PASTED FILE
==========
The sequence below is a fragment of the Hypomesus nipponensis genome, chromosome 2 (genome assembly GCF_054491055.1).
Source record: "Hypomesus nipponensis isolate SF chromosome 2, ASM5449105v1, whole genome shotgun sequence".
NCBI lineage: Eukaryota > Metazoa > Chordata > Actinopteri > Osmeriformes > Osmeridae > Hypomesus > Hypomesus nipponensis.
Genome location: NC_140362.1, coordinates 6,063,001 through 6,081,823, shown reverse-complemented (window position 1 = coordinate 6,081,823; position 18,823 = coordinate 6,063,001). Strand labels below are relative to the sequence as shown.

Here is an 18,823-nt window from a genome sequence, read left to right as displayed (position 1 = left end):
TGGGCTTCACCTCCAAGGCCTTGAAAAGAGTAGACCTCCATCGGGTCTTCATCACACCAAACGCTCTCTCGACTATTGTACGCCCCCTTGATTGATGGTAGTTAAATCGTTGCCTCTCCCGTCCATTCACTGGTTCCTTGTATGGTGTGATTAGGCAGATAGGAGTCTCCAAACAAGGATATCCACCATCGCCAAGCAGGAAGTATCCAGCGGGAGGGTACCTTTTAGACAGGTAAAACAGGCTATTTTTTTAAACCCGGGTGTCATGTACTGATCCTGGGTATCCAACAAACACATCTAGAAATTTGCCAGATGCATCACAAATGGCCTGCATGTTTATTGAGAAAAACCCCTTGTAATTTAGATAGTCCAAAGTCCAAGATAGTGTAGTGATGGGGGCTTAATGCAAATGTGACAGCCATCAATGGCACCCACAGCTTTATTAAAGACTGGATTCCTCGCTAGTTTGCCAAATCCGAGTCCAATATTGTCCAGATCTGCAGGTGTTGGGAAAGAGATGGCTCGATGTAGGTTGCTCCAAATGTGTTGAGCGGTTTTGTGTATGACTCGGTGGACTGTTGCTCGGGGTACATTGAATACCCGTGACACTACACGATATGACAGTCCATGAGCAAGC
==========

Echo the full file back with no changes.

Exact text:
The sequence below is a fragment of the Hypomesus nipponensis genome, chromosome 2 (genome assembly GCF_054491055.1).
Source record: "Hypomesus nipponensis isolate SF chromosome 2, ASM5449105v1, whole genome shotgun sequence".
NCBI lineage: Eukaryota > Metazoa > Chordata > Actinopteri > Osmeriformes > Osmeridae > Hypomesus > Hypomesus nipponensis.
Genome location: NC_140362.1, coordinates 6,063,001 through 6,081,823, shown reverse-complemented (window position 1 = coordinate 6,081,823; position 18,823 = coordinate 6,063,001). Strand labels below are relative to the sequence as shown.

Here is an 18,823-nt window from a genome sequence, read left to right as displayed (position 1 = left end):
TGGGCTTCACCTCCAAGGCCTTGAAAAGAGTAGACCTCCATCGGGTCTTCATCACACCAAACGCTCTCTCGACTATTGTACGCCCCCTTGATTGATGGTAGTTAAATCGTTGCCTCTCCCGTCCATTCACTGGTTCCTTGTATGGTGTGATTAGGCAGATAGGAGTCTCCAAACAAGGATATCCACCATCGCCAAGCAGGAAGTATCCAGCGGGAGGGTACCTTTTAGACAGGTAAAACAGGCTATTTTTTTAAACCCGGGTGTCATGTACTGATCCTGGGTATCCAACAAACACATCTAGAAATTTGCCAGATGCATCACAAATGGCCTGCATGTTTATTGAGAAAAACCCCTTGTAATTTAGATAGTCCAAAGTCCAAGATAGTGTAGTGATGGGGGCTTAATGCAAATGTGACAGCCATCAATGGCACCCACAGCTTTATTAAAGACTGGATTCCTCGCTAGTTTGCCAAATCCGAGTCCAATATTGTCCAGATCTGCAGGTGTTGGGAAAGAGATGGCTCGATGTAGGTTGCTCCAAATGTGTTGAGCGGTTTTGTGTATGACTCGGTGGACTGTTGCTCGGGGTACATTGAATACCCGTGACACTACACGATATGACAGTCCATGAGCAAGC